In a perfectly competitive labor market, the value an employee contributes to a business should determine that employee’s wage. However, in the real world, there are disparities of income that may be due to differences in labor productivity, and there are wage disparities across genders and ethnicities. When it comes to gender, disparities may be due to:

  • Compensating wage differentials: men may be employed in more dangerous or “dirty” jobs that pay more
  • Choice of college major and choice of career
  • Time constraints: mothers may have only limited time to pursue career advancement
  • Different negotiating skills of men and women
  • The number of years of work experience
  • The number of years in continuous employment
  • The number of hours spent at work
  • Employer discrimination

As set forth above, employer discrimination is only one of several reasons why a gap may exist and employers may have pay gaps that are based on non-discriminatory reasons.  Both the civil rights statutes and the Equal Pay Act provide several defenses to claims of discriminatory pay. Employers can avoid liability by proving the pay differential is due to one of the following reasons:

  • Seniority System
  • Merit Pay System
  • System that measures quality or quantity of work
  • Factor based on any factor other than sex  (this is considered a “catch all” defense)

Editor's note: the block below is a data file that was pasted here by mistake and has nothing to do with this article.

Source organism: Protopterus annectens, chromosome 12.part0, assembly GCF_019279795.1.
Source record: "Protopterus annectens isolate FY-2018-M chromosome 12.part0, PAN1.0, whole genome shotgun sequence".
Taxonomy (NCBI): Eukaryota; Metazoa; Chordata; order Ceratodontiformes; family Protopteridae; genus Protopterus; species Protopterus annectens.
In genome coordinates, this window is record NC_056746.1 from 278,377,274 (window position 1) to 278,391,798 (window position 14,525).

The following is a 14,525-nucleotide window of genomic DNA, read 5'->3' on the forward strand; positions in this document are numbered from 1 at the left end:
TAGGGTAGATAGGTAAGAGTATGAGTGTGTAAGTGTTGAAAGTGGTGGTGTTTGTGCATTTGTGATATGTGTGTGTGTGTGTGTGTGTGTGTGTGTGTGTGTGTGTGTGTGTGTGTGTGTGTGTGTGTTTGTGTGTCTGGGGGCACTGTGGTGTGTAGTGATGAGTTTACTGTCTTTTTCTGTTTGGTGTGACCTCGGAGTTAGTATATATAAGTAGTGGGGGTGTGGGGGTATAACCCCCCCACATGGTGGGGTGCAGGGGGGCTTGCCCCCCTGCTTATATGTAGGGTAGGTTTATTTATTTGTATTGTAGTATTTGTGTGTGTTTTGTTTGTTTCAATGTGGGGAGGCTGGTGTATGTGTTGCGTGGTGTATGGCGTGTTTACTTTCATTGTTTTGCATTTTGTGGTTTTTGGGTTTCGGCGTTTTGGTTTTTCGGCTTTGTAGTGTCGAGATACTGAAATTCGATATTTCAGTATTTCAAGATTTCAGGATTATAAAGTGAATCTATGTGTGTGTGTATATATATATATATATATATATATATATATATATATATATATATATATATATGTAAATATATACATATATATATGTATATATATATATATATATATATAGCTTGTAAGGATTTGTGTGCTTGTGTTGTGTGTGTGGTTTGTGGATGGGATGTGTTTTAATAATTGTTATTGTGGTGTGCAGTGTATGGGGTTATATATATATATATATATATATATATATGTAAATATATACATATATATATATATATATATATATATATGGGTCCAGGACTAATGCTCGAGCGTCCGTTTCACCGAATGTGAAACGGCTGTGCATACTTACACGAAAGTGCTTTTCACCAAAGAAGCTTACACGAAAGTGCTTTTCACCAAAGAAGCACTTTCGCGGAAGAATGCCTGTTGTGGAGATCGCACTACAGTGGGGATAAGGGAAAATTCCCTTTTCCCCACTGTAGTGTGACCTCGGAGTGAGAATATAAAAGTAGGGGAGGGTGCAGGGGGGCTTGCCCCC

It is good for employers to be aware of any gaps that exist in its pay practices and understand why they exist. When an employer does not have an explanation, that is when litigation and potential liability can ensue. Below are a few ways that businesses can help prevent (and if necessary defend) discrimination in pay claims:

  • Evaluate all forms of compensation (starting salary, benefits, bonuses, shift differentials, overtime, training opportunities, separation pay, etc.) at least annually for potential pay disparities based on race/ethnicity and gender
    • Evaluate how pay raises and bonuses are determined to ensure that decisions are made in a non-discriminatory manner.
    • Evaluate how you assign your employees to specific jobs.
    • Focus on job recruitment, placement and how pay is assigned to job classes.
  • In addition to an annual assessment, throughout the year conduct periodic “spot” checks for potential compensation problems.
  • Correct problems as soon as they are discovered.
  • Evaluate how women and minorities are placed in your workforce. Do not make assumptions about what they can or cannot do.
    • Does your hiring process seek diversity in the qualified applicant pool?
    • Do you offer career training or opportunities for both genders?
    • If starting salaries and signing bonuses are negotiated, ensure that such a practice does not have an adverse impact on women or minority workers.
    • Evaluate whether all workers have equal opportunity for advancement. Placing one gender in areas that lead to greater advancement could be a violation of law.
  • Periodically review your performance evaluation process and the ratings given to each employee to determine whether the process or the ratings unfairly disadvantage women, or any other protected classes.

This post is part of a series of business resolutions to consider for the new year. In case you missed them, our previous posts in the series discussed Florida minimum wageemployee performance management, and employee handbook/wage audits.